Uncertainty in an Emissions Constrained World: Case Austria

Jonas M (2012). Uncertainty in an Emissions Constrained World: Case Austria. Publishable Final Report, submitted to Austrian Climate Research Programme (ACRP 2010; Project B068706), Vienna, Austria, 23pp

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Abstract

The focus of our study is on uncertainty and its role in reconciling short-term commitments to reduce greenhouse gas (GHG) emissions and to meet long-term climate change objectives in the form of temperature targets. This topic had not been addressed adequately so far. The overall objective of our study is to integrate and expand our understanding of uncertainty in emissions across temporal scales. The motivation behind studying the issue of integration was twofold: We want (1) to know how to combine diagnostic (looking back in time) and prognostic (looking forward in time) uncertainty consistently and, thus, to bridge short and long-term perspectives (narrowly defined integration); and (2) to apply this knowledge to demonstrate its relevance in the context of translating mid-term emission constraints to emission targets on both the near-term time scale and the national scale (broadly defined integration). Our intention is to help avoid that the two scientific communities involved . the one coming from the short-term or emission-inventory end and the one coming from the long-term or climate-modeling end . continue following their research agendas without knowing how to integrate the uncertainty expertise of the other.

We establish a holistic emissions-temperature-uncertainty framework which allows any country to understand its national and near-term mitigation and adaptation efforts in a globally consistent and long-term emissions-temperature context. In this context, cumulative emissions are constrained and globally binding, and whether or not compliance with an agreed temperature target has actually been achieved is uncertain. The framework addresses the two objectives by way of studying various country examples.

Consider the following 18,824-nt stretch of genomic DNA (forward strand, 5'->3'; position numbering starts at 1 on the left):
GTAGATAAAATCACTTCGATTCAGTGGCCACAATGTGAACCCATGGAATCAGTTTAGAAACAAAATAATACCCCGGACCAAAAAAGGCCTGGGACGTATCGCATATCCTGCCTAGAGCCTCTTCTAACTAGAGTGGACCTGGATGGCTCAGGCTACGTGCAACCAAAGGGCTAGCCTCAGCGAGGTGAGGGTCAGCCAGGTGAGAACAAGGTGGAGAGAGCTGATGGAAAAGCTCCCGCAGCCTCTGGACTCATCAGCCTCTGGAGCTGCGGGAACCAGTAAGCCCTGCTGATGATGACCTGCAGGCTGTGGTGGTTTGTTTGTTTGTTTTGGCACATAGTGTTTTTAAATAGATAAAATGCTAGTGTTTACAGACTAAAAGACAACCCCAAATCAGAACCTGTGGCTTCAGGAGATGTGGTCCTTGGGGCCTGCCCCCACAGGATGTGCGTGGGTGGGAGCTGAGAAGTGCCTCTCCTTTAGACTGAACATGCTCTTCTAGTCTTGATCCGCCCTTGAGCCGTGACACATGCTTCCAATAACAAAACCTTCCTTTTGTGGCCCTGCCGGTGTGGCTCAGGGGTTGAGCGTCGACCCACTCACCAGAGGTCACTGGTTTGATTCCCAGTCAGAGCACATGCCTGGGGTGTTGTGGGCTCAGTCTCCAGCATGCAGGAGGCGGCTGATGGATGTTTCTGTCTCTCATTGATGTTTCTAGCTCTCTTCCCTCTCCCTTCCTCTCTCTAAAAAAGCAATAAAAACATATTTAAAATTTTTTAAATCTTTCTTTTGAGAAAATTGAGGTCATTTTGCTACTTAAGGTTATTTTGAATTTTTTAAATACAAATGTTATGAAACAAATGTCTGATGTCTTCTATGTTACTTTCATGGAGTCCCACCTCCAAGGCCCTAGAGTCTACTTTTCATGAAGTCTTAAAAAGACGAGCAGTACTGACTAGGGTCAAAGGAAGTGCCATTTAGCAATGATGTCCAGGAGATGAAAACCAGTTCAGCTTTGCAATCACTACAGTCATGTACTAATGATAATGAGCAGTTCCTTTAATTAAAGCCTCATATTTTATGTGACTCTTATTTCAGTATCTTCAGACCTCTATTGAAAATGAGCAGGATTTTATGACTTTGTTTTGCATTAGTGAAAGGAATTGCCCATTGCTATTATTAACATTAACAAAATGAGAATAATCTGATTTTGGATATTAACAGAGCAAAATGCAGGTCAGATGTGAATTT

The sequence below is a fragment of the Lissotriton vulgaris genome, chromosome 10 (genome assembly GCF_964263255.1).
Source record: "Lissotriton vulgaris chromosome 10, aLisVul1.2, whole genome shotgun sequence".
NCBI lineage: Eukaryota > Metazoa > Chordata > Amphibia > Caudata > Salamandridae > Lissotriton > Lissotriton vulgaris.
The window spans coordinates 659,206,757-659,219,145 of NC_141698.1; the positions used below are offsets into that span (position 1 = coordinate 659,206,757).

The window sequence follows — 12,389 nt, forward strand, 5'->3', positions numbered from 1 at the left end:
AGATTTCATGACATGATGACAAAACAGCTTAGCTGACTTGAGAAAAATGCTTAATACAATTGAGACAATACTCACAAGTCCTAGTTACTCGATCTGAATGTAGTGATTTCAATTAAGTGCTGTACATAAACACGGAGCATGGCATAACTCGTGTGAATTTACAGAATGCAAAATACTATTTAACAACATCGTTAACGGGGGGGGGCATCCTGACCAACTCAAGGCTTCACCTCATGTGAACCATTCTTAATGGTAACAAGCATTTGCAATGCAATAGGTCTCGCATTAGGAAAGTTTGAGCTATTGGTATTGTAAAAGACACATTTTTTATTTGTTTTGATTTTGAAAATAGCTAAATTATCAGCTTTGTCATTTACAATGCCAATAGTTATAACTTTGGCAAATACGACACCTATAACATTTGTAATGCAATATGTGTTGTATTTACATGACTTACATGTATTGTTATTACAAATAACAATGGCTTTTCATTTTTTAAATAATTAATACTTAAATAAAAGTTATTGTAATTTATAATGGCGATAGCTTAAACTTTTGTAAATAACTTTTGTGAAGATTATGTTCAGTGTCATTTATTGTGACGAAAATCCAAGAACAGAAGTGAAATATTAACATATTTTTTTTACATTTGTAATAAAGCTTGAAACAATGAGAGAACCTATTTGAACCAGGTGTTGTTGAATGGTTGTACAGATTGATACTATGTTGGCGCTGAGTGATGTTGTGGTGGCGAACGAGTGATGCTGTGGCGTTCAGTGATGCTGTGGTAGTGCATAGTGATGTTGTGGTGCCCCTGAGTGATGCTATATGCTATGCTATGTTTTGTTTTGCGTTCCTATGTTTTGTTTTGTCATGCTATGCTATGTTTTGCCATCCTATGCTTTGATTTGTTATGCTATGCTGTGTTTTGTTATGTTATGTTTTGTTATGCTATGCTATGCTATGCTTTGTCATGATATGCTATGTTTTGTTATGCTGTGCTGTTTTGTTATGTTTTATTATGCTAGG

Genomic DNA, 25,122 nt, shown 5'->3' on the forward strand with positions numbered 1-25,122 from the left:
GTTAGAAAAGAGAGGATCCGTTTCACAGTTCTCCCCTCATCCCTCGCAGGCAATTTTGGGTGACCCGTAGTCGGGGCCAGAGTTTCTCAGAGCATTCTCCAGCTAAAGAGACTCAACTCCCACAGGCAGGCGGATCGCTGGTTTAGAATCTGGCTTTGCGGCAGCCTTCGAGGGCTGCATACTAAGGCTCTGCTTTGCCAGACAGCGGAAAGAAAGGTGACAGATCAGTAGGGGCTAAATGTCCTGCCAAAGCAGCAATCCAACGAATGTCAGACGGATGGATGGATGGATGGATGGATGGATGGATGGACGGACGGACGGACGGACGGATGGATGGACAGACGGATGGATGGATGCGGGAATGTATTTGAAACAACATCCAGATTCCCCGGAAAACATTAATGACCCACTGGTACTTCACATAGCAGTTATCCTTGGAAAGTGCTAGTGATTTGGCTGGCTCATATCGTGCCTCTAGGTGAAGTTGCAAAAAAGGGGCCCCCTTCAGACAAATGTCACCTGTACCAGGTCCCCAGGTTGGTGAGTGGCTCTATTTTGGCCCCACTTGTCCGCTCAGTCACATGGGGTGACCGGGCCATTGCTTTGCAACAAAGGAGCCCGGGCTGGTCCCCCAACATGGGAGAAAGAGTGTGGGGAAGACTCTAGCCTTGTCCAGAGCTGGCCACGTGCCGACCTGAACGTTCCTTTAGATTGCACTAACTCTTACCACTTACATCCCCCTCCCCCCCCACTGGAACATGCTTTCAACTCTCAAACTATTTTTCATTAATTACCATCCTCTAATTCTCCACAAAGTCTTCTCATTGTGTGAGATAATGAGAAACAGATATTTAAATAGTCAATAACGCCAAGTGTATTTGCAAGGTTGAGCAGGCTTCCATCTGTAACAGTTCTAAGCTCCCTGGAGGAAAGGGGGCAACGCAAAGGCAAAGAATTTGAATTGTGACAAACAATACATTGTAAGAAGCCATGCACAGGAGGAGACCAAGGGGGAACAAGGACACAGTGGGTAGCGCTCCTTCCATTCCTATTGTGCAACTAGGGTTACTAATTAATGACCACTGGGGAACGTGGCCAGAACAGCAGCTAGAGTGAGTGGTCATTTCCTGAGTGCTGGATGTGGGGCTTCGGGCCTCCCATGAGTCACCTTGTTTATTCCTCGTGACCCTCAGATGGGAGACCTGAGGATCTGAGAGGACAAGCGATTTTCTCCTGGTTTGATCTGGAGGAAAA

Our study goes beyond current discussions on whether or not the future increase in global temperature can be kept below the 2 degrees C (more likely: 4 degrees C) temperature target. We show how to combine, and apply, diagnostic and prognostic uncertainty to broaden our knowledge base and take more educated (precautionary) decisions to reduce emissions in lieu of an agreed future temperature target; how to go about risk as an additional variable in dealing with both diagnostic and prognostic uncertainty; and address the difficulties to adequately embed cumulative emissions from land use and land-use change in an emission-constraining framework as well as the limits of treating uncertainty and risk in the case of sparse data as given, in general, for reporting technospheric GHG emissions by non-Annex I countries and for reporting emissions from land use and land-use change by all countries.

Item Type: Other
Research Programs: Ecosystems Services and Management (ESM)
Bibliographic Reference: Publishable Final Report, submitted to Austrian Climate Research Programme (ACRP 2010; Project B068706), Vienna, Austria, 23pp
Depositing User: IIASA Import
Date Deposited: 15 Jan 2016 08:47
Last Modified: 20 Jan 2016 16:47
URI: http://pure.iiasa.ac.at/10131

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